MINNEAPOLIS (Reuters) - A nurse is suspected of inadvertently tainting intravenous painkillers at St. Cloud Hospital while seeking drugs, spreading bacterial infections to 23 patients since October, the hospital said on Wednesday.
The nurse has been suspended and St. Cloud Hospital has launched an investigation with state health officials into the infections possibly caused when drugs were diverted from IV bags for personal use, said the hospital, in the city of the same name 70 miles northwest of Minneapolis.
A criminal investigation is under way and the hospital and state health department are trying to determine if other patients were infected, it said. The 23 known infected patients had hospital stays in one unit from October to early March.
"We take this matter very seriously," St. Cloud Hospital President Craig Broman said in a statement. "Our highest priority is to provide safe, quality patient care."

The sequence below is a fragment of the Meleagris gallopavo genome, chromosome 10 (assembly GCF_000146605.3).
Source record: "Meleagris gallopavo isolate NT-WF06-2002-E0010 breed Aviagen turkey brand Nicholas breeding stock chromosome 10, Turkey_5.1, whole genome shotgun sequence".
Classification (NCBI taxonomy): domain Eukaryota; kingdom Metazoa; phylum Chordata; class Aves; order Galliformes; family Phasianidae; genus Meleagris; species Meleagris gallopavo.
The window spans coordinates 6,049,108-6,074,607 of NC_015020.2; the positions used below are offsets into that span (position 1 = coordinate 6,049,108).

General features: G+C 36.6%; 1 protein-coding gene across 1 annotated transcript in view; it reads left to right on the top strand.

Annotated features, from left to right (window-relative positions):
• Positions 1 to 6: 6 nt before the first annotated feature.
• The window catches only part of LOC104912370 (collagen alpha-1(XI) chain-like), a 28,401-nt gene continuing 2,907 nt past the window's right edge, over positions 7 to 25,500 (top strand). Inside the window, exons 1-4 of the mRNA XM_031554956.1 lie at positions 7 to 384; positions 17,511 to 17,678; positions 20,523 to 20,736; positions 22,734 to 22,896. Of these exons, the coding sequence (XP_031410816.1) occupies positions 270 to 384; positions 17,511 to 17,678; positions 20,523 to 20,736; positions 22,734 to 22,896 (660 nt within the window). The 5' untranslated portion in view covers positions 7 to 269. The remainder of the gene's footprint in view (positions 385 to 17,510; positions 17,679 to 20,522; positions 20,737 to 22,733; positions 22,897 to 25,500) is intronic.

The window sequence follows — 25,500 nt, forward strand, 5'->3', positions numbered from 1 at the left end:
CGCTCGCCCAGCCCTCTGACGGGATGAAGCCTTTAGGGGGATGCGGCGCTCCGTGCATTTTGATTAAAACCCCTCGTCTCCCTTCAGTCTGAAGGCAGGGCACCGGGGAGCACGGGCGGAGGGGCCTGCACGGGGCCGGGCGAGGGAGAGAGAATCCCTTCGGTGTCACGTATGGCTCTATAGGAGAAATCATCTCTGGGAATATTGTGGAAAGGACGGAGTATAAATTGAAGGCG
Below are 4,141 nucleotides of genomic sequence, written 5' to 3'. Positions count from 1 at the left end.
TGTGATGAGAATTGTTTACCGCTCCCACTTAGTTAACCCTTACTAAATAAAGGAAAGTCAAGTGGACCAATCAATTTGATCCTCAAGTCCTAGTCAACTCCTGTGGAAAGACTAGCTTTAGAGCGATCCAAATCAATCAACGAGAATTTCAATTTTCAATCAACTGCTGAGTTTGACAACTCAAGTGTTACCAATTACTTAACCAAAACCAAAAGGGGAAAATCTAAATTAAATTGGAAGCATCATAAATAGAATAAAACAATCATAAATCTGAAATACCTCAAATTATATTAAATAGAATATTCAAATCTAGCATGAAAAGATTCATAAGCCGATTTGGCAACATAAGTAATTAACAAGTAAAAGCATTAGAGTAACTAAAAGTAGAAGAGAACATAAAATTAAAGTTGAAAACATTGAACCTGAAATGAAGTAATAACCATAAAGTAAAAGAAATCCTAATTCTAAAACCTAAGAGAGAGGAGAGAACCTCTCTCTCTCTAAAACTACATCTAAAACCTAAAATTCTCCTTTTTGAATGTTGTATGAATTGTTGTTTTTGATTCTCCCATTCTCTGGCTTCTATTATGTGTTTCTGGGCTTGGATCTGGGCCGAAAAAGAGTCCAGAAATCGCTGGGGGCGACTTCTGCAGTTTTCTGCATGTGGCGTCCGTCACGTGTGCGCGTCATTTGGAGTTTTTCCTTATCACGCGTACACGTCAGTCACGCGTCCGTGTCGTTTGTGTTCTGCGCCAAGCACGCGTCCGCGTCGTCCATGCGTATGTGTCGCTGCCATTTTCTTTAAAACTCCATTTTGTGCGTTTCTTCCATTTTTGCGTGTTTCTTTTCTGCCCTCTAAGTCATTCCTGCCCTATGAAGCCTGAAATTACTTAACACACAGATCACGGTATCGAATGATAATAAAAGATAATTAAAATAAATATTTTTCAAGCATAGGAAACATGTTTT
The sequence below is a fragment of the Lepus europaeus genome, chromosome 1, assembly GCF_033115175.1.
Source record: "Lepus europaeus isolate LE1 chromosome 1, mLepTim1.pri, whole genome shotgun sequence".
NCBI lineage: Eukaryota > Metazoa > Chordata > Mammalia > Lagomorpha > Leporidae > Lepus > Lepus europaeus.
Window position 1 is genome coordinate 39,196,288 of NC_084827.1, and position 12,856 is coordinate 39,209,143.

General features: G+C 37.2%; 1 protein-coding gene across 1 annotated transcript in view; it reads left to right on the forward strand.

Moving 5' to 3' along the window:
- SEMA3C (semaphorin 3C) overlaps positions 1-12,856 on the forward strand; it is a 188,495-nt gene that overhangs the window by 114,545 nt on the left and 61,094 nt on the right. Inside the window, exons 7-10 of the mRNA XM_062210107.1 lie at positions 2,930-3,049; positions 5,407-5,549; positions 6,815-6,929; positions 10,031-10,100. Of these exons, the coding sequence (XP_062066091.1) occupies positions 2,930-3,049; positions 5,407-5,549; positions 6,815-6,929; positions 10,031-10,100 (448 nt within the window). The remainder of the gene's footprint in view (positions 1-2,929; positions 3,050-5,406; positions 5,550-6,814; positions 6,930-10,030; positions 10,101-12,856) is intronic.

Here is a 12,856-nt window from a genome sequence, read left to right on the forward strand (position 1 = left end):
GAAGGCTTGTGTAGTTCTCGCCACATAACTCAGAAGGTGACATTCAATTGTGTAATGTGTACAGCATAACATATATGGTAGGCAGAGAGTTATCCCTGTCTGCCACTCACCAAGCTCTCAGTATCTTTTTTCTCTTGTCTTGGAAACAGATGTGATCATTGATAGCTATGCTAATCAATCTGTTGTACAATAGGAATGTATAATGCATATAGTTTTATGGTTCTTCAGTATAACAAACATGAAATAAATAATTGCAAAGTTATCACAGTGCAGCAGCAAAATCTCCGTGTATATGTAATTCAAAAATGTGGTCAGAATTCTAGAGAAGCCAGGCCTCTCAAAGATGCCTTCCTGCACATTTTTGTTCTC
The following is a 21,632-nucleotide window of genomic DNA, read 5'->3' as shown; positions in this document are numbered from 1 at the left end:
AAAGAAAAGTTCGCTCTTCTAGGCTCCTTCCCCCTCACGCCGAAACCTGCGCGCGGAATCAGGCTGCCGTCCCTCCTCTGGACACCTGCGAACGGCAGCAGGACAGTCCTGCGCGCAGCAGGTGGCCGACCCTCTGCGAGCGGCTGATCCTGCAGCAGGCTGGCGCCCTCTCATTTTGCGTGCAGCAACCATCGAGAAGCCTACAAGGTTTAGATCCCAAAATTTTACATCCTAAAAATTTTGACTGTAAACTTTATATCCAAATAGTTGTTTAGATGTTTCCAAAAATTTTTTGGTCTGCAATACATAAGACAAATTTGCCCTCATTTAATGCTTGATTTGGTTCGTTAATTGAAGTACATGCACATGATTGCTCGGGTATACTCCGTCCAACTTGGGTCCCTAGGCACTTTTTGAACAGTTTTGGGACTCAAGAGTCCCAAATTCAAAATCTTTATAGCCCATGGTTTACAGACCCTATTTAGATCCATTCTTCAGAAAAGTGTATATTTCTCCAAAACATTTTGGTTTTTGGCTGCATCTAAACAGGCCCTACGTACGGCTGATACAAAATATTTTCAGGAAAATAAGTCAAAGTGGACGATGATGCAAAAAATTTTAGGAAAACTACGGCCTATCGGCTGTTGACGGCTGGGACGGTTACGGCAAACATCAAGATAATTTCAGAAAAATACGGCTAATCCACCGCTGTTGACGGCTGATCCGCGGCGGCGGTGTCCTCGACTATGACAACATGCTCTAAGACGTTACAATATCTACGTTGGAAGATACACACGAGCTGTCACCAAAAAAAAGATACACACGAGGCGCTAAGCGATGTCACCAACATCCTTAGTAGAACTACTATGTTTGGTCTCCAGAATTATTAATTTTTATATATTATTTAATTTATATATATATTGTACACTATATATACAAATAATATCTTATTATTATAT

St. Cloud Hospital said it launched the investigation in February after staff members noticed "increased incidence of organisms that do not normally infect people."
The hospital has not identified the nurse or the drugs alleged to have been diverted from patients. It described the investigation as preliminary.
There was no evidence that blood-borne pathogens such as Hepatitis B, Hepatitis C or HIV were transmitted to the patients who suffered from bacterial infections, it said.
The hospital tested all patient-controlled IV bags containing painkillers for bacteria as well as multiple supplies and environmental resources in its investigation, it said. The hospital said it also evaluated employees and hospital practices for distributing narcotics.
(Reporting by David Bailey)